A Bull in China's Shop
In bow to US and markets, Beijing frees up its currency
It's not exactly the fall of the Berlin Wall. But an announcement last week in Beijing could come close to it in history.
On July 21, China set its currency free - free of relying solely on the US dollar to set the value of the yuan.
No longer will the yuan shift in value only when the greenback does. Rather it will be measured against a "basket" of foreign currencies, including the dollar.
In addition, the yuan will be allowed to "float" on a daily trading market - a float that, for now, will be limited. In fact, the immediate rise in the yuan was allowed to be only 2 percent - a small step in practice but a giant leap in concept. [Editor's note: The original version incorrectly stated that the value of the yuan would go down.]
Beijing's rulers have thus made another historic and major kowtow to free markets - as well as to pressure from the US Congress to liberalize their mercantile ways of trade further.
A Senate threat to impose tariffs on Chinese imports if the yuan's value was not adjusted probably helped focus the thinking of China's ruling Communist Party Politburo.
Perhaps China wanted to look like a friendly trading partner in time for President Hu Jintao's trip to the United States in September. China's shift on the yuan will help save diplomatic face during that important visit.
And with China's state-backed enterprises snatching up US companies, such as an attempted buyout of oil firm Unocal, Beijing needed to make a big trade concession.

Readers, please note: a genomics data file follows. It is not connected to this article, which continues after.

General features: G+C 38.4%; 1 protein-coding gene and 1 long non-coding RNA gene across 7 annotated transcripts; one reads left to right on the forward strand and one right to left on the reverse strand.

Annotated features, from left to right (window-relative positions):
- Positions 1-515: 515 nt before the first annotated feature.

As it is, China couldn't afford the financial status quo.
With its economy mushrooming on the global stage, the yuan-dollar peg was not sustainable in both economic and diplomatic terms. The Chinese currency was undervalued by an estimated 15 to 25 percent.
That, in turn, has helped make China's exports very inexpensive - great for US consumers - but it has hurried the loss of millions of manufacturing jobs in the US and elsewhere.
The peg also contributed to an out-of-sight US trade deficit - now 7 percent of the American gross national product - which has made the US vulnerable to foreigners, including the Chinese government, buying and selling that US debt.
The US has been here before with another burgeoning Asian economic giant.
In 1985, the US persuaded Japan to shift the value of its currency to slow down the Japanese dominance of many manufacturing markets in the US. Washington felt Japan had taken too much advantage of the American generosity after World War II to keep the US market wide open to Japanese goods and to help keep the yen at artificially low values.
During the cold war, many friendly Asian nations such as Japan enjoyed US trade privileges. Building up those economies was important to the US, and to eventually creating democracies in the region. But by the 1980s, the US rightly began to demand reciprocity in currency trading regimes and in market openings.
While the US hopes China may someday become democratic, right now that prospect is slim. And the US doesn't share Beijing's concern that it needs rapid economic growth to create jobs for its millions of restless peasants and to maintain stability. US sights are set on treating China as an equal trading partner, one that plays by the same open-market rules.
China's decision to unpeg the yuan is a significant step in that direction. Still left unclear, however, is just how much Beijing's central bank will be allowed to let the yuan rise up to its real market value - and thus make Chinese exports more expensive and American imports less expensive.
Under the "managed float" system set up by Beijing last week, the yuan could slowly drop in value by 6 percent a month. By year's end, China should at least reduce the yuan by more than 15 percent in order for the world to see a real crimp in China's price advantage and to end pressure from Congress.
Under the "managed float" system set up by Beijing last week, the yuan could slowly gain in value by 6 percent a month. By year's end, China should at least raise the yuan by more than 15 percent in order for the world to see a real crimp in China's price advantage and to end pressure from Congress.